Mexico puts on brave face over new NAFTA hurdle

July 01, 1993|By Ginger Thompson | Ginger Thompson,Mexico City Bureau

MEXICO CITY -- The Mexican government put on a confident front after yet another U.S. assault on the North American Free Trade Agreement, a treaty that is politically crucial to Mexican President Carlos Salinas de Gortari.

"We do not see this as a setback," said Finance Secretary Jaime Serra Puche, referring to a decision yesterday in U.S. federal court that prohibits the U.S. government from pursuing NAFTA until it completes a formal environmental-impact study.

Despite the calm appearance, news of the court ruling clearly shook most Mexican officials. And in what has become typical with any bad news on the progress of the treaty, the Mexican stock market fell, closing down 30.84 points, or nearly 2 percent.

"Can this treaty survive?," asked one adviser to the Mexican government. "Yes, it can. It may take the life out of all of us, but it can survive."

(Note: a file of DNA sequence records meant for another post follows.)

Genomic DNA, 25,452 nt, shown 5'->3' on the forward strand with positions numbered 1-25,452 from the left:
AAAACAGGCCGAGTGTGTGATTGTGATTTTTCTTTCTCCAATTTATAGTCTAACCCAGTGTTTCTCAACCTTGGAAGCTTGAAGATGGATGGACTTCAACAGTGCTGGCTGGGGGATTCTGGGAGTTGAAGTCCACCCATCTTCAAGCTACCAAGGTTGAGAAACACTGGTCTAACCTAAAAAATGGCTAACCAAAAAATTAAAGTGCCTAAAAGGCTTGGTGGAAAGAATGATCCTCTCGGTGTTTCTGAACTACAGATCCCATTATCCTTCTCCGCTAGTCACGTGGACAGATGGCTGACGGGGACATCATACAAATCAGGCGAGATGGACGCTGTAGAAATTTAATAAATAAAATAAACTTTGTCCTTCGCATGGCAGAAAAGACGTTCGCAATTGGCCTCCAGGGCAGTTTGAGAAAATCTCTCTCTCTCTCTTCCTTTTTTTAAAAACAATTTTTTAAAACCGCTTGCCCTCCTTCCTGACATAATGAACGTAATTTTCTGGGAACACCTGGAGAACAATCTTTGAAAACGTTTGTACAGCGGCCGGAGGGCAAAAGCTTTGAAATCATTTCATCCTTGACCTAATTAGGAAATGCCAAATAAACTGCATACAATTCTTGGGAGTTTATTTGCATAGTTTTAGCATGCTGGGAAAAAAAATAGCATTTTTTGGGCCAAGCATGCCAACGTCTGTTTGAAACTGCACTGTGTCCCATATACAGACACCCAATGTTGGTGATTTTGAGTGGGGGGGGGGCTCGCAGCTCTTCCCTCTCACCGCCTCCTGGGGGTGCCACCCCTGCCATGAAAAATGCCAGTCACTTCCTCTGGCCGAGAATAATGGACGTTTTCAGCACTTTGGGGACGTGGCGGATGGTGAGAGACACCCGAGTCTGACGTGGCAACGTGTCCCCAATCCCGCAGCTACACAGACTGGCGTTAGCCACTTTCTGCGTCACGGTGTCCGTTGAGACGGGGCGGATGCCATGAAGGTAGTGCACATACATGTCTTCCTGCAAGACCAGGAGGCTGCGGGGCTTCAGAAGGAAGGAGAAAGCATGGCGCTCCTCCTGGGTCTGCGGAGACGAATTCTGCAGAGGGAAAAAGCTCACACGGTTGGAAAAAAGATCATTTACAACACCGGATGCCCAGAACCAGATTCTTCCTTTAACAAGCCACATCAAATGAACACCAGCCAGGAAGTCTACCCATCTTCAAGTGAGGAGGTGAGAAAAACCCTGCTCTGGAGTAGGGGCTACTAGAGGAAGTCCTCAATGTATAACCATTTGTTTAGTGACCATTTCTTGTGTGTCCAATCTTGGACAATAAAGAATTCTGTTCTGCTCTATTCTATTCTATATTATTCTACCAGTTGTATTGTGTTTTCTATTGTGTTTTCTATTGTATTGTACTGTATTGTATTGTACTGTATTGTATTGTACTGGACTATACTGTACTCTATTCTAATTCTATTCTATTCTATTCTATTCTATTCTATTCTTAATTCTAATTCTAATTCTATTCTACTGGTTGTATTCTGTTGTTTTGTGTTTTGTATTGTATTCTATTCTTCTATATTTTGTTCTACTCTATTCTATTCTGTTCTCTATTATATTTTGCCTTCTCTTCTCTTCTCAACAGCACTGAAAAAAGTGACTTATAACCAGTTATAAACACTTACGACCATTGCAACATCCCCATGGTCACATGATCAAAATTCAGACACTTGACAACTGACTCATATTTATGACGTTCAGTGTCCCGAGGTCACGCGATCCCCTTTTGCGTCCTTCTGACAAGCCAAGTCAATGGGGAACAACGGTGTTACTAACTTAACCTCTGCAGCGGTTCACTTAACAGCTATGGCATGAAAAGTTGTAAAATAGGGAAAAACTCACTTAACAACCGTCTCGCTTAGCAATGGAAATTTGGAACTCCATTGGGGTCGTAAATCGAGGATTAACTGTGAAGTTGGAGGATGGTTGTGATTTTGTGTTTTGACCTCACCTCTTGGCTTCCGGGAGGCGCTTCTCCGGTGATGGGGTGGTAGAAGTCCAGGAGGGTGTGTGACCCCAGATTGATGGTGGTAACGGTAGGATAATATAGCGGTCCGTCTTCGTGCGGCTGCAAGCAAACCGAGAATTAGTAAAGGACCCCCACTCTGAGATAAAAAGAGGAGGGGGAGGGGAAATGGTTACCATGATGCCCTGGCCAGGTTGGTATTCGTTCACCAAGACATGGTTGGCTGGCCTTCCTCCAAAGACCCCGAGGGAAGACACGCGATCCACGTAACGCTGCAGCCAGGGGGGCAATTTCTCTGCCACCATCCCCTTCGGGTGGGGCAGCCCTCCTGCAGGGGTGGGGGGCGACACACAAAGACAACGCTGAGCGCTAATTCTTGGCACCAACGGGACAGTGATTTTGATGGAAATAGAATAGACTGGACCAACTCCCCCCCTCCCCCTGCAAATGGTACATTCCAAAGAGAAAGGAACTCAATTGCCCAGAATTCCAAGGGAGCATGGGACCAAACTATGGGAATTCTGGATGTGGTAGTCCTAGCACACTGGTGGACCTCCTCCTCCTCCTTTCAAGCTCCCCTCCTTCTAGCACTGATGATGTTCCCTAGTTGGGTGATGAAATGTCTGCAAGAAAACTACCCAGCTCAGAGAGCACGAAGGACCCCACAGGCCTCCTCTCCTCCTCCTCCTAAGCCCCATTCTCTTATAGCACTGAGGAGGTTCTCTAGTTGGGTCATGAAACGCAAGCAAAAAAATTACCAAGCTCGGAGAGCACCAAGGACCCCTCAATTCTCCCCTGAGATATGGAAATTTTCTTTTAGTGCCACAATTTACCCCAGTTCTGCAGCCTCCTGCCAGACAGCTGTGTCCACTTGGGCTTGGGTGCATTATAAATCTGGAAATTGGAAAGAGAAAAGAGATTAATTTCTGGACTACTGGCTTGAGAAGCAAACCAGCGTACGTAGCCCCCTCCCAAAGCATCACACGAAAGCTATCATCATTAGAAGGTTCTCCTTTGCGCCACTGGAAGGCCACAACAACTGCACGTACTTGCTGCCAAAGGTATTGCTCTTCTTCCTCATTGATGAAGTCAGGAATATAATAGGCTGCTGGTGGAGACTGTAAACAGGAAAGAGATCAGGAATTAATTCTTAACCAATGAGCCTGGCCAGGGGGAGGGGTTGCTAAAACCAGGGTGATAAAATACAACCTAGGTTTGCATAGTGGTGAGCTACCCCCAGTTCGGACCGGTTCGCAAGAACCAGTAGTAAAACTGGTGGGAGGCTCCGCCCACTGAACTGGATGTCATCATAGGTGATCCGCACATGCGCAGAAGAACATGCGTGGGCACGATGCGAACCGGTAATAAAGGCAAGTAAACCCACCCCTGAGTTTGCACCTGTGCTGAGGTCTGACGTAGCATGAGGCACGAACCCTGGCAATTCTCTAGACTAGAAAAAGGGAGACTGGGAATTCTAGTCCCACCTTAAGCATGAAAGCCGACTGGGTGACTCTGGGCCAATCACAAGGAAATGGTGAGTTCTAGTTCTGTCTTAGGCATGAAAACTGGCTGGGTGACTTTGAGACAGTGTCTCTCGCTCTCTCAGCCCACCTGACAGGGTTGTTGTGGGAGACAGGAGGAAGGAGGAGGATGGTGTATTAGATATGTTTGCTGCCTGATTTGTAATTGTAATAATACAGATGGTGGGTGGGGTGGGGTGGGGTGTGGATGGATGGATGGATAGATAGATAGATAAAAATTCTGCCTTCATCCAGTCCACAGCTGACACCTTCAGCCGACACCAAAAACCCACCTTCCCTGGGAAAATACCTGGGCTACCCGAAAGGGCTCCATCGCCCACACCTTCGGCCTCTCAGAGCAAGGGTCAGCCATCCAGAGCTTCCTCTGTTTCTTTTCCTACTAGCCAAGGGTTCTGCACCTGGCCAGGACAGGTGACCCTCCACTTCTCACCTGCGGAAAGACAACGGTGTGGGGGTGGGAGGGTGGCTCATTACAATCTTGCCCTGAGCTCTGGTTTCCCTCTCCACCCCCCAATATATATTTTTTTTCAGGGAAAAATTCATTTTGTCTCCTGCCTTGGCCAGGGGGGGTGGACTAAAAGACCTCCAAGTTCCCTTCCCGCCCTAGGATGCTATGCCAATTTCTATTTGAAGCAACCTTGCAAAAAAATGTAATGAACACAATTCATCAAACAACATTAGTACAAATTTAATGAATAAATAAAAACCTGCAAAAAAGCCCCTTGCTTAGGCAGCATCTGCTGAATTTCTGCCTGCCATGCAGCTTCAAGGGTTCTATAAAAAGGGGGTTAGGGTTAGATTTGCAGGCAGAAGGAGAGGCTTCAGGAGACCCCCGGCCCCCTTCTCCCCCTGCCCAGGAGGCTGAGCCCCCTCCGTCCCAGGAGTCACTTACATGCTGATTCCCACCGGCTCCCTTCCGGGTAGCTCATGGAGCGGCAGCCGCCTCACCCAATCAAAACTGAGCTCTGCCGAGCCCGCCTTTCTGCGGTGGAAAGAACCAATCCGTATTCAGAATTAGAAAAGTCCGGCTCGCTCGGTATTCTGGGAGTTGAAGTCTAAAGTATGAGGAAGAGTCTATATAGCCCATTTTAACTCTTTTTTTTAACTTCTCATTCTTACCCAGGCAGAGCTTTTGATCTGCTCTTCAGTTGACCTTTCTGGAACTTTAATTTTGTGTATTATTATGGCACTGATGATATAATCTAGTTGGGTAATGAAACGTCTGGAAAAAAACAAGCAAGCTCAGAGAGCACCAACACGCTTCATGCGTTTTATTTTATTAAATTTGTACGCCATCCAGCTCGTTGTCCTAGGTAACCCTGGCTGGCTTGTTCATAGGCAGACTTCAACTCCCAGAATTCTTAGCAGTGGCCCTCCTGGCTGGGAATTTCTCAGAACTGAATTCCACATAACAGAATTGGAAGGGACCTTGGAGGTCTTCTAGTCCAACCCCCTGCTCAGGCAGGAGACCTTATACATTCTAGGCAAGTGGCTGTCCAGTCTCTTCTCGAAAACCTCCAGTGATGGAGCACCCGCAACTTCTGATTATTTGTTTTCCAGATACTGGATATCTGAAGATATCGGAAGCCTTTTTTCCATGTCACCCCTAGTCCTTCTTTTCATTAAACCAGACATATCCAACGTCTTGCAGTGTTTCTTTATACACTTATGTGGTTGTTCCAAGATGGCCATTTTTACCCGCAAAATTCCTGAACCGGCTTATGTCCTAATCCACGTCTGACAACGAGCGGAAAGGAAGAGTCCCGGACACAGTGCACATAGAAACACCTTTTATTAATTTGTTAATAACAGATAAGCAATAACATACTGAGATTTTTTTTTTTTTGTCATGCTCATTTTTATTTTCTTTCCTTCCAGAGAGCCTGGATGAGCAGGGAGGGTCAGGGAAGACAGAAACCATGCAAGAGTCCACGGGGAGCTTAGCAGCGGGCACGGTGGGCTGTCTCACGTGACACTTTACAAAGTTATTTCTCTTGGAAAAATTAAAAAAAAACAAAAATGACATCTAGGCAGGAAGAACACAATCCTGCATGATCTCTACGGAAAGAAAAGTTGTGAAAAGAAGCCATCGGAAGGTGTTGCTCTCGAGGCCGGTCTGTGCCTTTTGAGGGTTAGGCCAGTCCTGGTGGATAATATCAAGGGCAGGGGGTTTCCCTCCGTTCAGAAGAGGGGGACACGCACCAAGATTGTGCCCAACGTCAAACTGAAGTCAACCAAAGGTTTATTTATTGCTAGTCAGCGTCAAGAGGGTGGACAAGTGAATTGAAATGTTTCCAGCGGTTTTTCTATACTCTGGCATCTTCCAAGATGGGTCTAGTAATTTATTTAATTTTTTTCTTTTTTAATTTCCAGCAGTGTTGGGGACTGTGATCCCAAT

In the past few months, the treaty has faced several blows from opponents in the U.S. Congress. Those opponents said the treaty -- which would eliminate trade barriers among the United States, Mexico and Canada -- does not provide for the protection of the environment and would force many U.S. workers out of jobs as companies relocate south of the border to take advantage of lower Mexican wages.

Despite economic advances made during the five-year Salinas administration, a postponement of NAFTA, the centerpiece of his reforms, would be a major political defeat. The Mexican government has spent about $25 million in public relations and legal fees to win over opponents.

"But this challenge is significant because it is a judicial challenge," said the adviser to the Mexican government, referring to yesterday's federal court decision. "And courts are immune from lobbying."

All day, Mexican government officials refused to talk about the decision. And then at a hastily called evening news conference, Mr. Serra, the finance secretary, said the Mexican government saw no reason to worry about the decision, characterizing it as "an internal matter of the United States judicial system and the executive branch of the government."

The treaty is scheduled to be implemented Jan. 1, 1994. But because of delays caused mostly by U.S. demands for environmental and labor protections, many are skeptical that the negotiations on the parallel accords will be completed in time.

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